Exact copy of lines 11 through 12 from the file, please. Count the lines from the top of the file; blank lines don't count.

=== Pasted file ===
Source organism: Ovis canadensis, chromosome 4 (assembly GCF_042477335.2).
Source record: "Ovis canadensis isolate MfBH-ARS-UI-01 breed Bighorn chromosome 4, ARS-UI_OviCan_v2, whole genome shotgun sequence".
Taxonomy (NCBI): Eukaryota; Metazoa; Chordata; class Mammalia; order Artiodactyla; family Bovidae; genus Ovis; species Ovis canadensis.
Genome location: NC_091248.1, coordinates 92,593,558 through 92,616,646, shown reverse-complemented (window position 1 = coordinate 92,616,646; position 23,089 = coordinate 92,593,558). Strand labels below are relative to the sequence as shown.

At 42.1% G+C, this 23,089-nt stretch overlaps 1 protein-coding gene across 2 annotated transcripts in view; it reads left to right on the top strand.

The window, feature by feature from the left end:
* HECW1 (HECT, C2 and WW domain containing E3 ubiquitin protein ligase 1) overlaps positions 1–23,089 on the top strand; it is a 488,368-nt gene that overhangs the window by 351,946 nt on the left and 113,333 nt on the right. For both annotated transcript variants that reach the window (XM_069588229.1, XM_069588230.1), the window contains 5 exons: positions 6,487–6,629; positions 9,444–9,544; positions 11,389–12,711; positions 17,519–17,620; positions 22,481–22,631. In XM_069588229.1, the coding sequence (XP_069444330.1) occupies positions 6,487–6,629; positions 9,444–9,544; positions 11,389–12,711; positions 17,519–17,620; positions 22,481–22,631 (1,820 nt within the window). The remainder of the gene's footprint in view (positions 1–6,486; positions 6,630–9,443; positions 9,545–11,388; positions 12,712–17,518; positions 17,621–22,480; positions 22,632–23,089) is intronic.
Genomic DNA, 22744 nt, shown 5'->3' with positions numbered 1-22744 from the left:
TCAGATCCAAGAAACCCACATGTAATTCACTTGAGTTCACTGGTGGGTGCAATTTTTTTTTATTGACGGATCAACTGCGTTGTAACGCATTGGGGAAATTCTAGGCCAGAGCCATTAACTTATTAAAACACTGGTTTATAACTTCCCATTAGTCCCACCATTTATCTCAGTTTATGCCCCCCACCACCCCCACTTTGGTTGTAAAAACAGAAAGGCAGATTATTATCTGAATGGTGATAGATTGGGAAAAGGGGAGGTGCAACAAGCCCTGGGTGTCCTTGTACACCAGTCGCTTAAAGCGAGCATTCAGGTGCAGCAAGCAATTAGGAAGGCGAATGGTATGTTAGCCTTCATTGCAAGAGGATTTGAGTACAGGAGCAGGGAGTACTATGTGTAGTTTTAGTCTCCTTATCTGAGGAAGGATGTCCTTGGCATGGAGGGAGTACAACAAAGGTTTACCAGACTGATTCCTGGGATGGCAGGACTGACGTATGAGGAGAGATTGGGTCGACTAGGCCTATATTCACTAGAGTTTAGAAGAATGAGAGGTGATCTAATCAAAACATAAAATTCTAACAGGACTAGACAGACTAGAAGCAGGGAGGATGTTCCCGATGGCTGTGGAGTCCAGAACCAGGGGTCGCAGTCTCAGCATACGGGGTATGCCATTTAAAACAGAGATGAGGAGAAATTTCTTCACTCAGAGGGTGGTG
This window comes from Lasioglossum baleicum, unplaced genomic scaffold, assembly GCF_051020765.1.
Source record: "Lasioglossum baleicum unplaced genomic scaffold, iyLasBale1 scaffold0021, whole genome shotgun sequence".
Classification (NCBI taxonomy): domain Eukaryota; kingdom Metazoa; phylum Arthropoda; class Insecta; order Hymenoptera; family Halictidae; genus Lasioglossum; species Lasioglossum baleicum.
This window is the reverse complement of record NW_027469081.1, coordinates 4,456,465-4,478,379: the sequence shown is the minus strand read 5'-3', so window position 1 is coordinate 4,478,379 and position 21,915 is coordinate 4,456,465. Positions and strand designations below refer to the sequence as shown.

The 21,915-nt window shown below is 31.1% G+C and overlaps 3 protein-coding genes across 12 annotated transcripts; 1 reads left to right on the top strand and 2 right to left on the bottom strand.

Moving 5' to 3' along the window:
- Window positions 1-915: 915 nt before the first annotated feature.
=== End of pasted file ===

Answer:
Source record: "Lasioglossum baleicum unplaced genomic scaffold, iyLasBale1 scaffold0021, whole genome shotgun sequence".
Classification (NCBI taxonomy): domain Eukaryota; kingdom Metazoa; phylum Arthropoda; class Insecta; order Hymenoptera; family Halictidae; genus Lasioglossum; species Lasioglossum baleicum.